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A number of online sites that sell the rights to use images commercially now offer artificial intelligence-generated images. Some people claim they aren't really legal, because the AI is "trained" on copyrighted images.

To cut to the chase, using AI to generate a generic picture of a person doing somersaults in the desert would presumably be 1) legal, or 2) it would be so generic no one would either notice or care.

However, suppose one uses AI to generate a picture of a famous person (e.g. John Wayne or Elvis Presley). I'm assuming neither the subject nor their estate could sue as long as the picture isn't derogatory and doesn't violate their publicity rights. However, suppose a photographer who once took a photo of Elvis Presley says "Hey, that looks like a derivative of my photo!"

In plain English, are AI-generated images of famous people legal? I'm guessing they are legal unless and until a photographer or artist claims copyright infringement, in which case they would have to prove their claim in court.

(Sorry for the confusing question; I'm juggling a lot of new legal terms and issues I'm currently trying to understand.)

EDIT:

Jurisdiction: United States.

Use: Commercial non-fiction book.

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    You should really state the jurisdiction. There are international conventions which lead to some similarity, but also plenty of national details.
    – o.m.
    Oct 22, 2023 at 8:13
  • While of course it's fine to assume away publicity rights for the purpose of this question, they would surely be in play in the real world. AI is not a necessary element there, though, which is perhaps why you want to ignore them here. For example, an image of someone drawn or painted from memory or from life doesn't infringe copyright, but it could well violate the subject's personality rights.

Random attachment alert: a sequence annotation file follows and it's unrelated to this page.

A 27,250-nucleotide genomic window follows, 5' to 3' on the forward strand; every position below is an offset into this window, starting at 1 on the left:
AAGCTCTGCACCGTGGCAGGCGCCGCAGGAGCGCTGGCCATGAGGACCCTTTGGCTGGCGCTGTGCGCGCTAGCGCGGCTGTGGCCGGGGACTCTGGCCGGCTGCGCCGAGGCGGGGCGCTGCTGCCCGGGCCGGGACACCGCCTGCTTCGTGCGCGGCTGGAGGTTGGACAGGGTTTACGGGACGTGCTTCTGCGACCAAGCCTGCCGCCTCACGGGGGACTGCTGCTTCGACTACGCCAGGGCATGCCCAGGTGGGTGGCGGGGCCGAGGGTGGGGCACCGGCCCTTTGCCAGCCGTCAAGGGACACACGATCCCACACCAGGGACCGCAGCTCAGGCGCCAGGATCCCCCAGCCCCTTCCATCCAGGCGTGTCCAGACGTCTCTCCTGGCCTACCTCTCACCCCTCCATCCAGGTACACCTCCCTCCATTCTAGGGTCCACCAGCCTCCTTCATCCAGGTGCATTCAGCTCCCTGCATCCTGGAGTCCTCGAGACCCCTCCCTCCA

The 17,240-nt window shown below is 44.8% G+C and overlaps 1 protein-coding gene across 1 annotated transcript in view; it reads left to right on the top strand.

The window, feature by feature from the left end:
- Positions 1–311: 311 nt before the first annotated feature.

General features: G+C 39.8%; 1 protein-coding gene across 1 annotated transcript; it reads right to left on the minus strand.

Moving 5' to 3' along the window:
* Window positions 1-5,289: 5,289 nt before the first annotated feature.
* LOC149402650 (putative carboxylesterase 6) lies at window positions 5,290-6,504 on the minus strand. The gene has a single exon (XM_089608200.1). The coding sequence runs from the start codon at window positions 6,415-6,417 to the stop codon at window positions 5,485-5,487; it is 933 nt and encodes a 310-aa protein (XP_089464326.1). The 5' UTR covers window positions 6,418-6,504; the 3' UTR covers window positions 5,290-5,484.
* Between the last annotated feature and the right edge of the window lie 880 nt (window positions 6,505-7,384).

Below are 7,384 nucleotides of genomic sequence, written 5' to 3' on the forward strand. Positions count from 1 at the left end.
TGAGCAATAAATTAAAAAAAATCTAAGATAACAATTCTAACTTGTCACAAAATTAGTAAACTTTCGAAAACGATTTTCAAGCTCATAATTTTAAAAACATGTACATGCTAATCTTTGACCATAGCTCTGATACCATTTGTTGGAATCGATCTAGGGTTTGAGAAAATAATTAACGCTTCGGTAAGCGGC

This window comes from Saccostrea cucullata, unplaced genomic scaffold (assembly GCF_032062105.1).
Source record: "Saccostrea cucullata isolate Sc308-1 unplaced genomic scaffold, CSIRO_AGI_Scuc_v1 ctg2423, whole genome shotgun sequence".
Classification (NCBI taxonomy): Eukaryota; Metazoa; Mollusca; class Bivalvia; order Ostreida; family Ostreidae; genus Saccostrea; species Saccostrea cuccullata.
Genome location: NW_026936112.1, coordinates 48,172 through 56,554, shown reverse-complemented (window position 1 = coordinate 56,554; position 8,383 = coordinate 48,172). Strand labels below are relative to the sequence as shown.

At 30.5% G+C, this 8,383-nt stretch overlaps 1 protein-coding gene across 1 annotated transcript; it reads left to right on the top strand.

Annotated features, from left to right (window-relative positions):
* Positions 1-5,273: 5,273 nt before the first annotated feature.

– phoog
    Oct 22, 2023 at 12:51
  • I thought personality rights were more related to advertising. If you write an article or book about a person(s), then you are discussing them in an "expressive" manner, right? And if you include a picture of the person you're discussing, wouldn't that also be expressive? I was, however, surprised to learn that putting a picture of, say, Elvis Presley, on the cover of a book about Elvis Presley can be illegal. I guess the front cover constitutes advertising?
    – Paredon
    Oct 22, 2023 at 14:53

1 Answer 1

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Depends on the jurisdiction, the technology, and sometimes also the purpose of use.

  • AIs would not normally be trained on any one picture of a person, they generate a composite of many pictures.
  • But see this question for the commercial use of the likeness of a real person without permission. A news article is different from merchandising, see the use of courtroom artists where no photos are allowed.

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